Support groundbreaking research

You can help groundbreaking research where the results won’t just be seen in the lab. They’ll be seen in life-changing breakthroughs for thousands of people with Parkinson’s. 

Could boosting the brain’s batteries slow down Parkinson’s?

We know in Parkinson’s, mitochondria, the "batteries" that power our cells, don’t always work properly. Researchers believe that finding proteins that can fix the recycling process of these dysfunctioning batteries, could protect dopamine-producing cells from energy failure and death. 

In an exciting new project, a team of researchers are investigating how improving this process could pave the way to a new treatment that could slow down or even stop Parkinson’s. 

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What are the brain’s batteries? 

Did you know our brains make up just 2% of our total body weight, yet they use 20% of all our energy reserves? So out of all the organs, the brain is particularly reliant on the tiny batteries found in every cell known as mitochondria.

Mitochondria move around our cells, delivering energy from the food we eat and oxygen we breathe. They’re essential for dopamine-producing cells to work. 

We already know the loss of dopamine-producing nerve cells prevents the parts of the brain that coordinate movement from working normally, causing symptoms of Parkinson's to appear.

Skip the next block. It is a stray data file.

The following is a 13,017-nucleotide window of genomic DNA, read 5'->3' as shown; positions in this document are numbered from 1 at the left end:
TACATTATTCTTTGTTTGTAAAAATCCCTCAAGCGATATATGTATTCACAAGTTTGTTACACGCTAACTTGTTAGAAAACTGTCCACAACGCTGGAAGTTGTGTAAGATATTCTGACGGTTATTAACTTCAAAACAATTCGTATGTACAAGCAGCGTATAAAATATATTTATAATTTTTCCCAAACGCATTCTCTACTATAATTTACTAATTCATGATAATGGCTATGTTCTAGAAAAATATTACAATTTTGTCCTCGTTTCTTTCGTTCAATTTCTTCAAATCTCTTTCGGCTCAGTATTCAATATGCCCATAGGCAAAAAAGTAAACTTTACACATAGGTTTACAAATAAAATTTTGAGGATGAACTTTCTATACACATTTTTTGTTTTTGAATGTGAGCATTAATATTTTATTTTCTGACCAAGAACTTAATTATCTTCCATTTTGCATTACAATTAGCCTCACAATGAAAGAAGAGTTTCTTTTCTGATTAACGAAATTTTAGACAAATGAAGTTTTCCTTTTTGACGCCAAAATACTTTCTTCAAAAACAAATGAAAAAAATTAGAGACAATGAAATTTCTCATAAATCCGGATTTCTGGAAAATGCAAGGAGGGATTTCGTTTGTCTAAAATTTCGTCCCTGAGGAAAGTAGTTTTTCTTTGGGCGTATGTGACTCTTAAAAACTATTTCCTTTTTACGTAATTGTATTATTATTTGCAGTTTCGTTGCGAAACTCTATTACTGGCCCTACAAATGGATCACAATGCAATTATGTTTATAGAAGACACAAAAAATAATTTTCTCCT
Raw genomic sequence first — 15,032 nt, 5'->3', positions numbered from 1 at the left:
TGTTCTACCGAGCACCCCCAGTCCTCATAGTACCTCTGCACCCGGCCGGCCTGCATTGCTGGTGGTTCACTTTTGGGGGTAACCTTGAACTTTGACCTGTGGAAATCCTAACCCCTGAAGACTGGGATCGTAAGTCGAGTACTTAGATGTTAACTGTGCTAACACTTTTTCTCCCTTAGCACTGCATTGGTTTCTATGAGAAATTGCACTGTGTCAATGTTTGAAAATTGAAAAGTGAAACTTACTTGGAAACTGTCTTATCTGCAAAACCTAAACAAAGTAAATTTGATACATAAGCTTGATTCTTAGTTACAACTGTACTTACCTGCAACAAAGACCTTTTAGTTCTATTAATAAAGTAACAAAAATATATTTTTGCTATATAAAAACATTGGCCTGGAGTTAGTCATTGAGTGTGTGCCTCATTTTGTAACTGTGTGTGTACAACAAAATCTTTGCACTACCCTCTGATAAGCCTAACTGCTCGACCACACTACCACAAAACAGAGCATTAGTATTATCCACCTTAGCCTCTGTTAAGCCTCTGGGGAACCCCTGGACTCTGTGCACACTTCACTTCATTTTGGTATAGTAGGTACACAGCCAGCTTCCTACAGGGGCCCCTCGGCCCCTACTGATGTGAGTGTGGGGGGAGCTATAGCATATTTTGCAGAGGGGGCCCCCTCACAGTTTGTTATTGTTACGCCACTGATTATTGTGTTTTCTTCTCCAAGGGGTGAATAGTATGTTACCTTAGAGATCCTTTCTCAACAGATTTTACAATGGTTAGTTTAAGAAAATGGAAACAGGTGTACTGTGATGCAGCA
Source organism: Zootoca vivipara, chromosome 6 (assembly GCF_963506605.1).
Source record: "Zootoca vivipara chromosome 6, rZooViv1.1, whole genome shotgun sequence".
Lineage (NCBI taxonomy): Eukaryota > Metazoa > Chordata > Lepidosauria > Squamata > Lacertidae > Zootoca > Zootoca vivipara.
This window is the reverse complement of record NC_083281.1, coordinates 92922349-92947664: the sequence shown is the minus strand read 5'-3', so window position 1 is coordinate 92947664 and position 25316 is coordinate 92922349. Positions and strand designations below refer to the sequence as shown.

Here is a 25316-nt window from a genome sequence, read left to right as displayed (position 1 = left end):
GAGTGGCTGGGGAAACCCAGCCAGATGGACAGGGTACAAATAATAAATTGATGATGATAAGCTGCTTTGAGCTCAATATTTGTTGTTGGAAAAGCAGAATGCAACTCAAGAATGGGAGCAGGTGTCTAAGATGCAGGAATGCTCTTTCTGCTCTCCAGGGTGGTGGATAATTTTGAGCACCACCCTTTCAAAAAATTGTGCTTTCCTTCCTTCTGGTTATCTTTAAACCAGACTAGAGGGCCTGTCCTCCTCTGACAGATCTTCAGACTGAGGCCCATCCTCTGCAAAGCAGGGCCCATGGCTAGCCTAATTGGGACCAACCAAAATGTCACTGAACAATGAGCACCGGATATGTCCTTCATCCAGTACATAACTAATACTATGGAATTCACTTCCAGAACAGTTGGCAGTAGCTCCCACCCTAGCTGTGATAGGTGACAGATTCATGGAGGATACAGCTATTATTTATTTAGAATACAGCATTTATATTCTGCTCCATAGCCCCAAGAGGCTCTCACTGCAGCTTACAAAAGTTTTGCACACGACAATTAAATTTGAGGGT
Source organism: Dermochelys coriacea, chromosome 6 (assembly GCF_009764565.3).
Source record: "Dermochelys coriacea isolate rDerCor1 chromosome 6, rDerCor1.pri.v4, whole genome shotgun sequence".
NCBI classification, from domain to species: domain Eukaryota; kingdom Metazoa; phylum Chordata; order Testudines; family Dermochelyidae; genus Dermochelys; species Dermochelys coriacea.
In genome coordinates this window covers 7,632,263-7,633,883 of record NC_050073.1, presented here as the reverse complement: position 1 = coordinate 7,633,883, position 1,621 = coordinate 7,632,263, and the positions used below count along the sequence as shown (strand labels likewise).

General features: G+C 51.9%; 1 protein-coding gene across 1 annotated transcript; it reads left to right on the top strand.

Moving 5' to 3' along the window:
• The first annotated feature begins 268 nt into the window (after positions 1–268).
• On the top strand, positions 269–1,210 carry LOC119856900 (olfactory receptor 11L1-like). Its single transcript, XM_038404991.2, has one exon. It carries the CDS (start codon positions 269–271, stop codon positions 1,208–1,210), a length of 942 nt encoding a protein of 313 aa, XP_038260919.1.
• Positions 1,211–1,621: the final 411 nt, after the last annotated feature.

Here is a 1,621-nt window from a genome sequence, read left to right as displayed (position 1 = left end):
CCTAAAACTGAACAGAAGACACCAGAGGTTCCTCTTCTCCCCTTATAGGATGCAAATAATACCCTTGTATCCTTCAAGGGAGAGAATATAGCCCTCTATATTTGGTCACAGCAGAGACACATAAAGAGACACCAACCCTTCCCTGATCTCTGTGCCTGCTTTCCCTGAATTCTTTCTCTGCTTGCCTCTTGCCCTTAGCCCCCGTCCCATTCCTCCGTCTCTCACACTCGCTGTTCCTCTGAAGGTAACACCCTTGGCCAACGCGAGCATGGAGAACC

Just like regular batteries, mitochondria wear out and when they do, they need to be recycled and replaced with healthy mitochondria. A protein called parkin plays a key role in this process, labelling which mitochondria should be disposed of. In some people with Parkinson’s, parkin doesn’t work properly. This means the worn-out mitochondria hang around too long and damage the essential dopamine-producing cells. 

Watch the video below to find out more. 
 

What's next?

If this project is successful, the next stage would investigate the impact the shortlisted proteins have on brain cells from people with Parkinson’s. This stage will be carried out at the Sheffield Institute for Translational Neuroscience with Associate Professor Heather Mortiboys. 

If this research can ensure dopamine-producing cells continue to function without damage, it could be groundbreaking.

It could pave the way to a new treatment that could slow or stop Parkinson’s.

Donate now and help fund this promising research project with the potential to slow down Parkinson’s.

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Better treatments are out there. A cure is out there. Donate today and help bring breakthroughs. Faster.